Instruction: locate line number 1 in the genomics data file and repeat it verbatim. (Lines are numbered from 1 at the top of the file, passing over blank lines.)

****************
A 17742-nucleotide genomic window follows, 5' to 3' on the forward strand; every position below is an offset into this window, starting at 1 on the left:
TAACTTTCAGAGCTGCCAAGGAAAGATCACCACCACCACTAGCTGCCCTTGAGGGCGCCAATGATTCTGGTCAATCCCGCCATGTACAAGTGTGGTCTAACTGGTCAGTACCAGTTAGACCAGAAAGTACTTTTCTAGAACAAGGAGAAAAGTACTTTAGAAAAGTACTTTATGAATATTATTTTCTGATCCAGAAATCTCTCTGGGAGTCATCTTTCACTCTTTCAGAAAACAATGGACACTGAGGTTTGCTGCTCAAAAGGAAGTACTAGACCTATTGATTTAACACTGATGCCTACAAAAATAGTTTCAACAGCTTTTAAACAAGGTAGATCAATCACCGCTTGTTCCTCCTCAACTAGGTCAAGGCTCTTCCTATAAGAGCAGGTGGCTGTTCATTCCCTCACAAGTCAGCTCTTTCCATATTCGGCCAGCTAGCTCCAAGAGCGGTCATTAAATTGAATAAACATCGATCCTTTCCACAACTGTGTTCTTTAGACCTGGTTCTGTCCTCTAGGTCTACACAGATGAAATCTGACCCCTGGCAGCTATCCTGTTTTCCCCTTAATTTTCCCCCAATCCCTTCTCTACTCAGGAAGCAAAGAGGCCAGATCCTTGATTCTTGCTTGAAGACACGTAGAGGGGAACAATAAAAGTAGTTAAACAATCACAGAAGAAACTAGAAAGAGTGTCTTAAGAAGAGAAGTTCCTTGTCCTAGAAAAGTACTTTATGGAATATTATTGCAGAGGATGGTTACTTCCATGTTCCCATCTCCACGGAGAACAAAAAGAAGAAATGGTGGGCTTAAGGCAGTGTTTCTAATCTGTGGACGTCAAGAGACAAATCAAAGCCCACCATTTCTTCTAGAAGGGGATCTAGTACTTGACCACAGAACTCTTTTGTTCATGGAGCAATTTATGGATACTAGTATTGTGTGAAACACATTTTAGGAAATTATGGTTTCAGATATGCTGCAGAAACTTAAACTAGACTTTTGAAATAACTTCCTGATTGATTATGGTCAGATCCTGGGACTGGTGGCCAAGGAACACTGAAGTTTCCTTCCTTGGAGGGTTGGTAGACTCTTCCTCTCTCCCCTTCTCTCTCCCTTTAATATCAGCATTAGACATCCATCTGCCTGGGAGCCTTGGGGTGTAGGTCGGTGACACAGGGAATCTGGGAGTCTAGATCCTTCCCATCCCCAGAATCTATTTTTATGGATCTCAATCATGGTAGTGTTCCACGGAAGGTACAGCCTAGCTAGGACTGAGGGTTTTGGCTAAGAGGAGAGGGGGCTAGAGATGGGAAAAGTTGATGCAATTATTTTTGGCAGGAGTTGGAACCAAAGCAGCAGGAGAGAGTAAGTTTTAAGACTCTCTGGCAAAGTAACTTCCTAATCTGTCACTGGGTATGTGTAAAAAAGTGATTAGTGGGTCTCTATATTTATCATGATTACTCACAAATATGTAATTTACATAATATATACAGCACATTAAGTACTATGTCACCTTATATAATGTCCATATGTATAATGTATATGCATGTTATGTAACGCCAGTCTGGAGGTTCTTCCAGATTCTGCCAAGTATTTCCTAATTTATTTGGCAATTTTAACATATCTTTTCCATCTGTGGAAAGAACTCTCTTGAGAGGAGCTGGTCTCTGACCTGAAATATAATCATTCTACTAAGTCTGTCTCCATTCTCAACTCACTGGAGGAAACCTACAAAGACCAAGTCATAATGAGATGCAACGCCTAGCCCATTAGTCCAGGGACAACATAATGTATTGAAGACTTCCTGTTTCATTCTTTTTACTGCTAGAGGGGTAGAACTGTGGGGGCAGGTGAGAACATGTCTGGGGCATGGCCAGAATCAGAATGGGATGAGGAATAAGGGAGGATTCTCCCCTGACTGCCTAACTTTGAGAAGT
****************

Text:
A 17742-nucleotide genomic window follows, 5' to 3' on the forward strand; every position below is an offset into this window, starting at 1 on the left: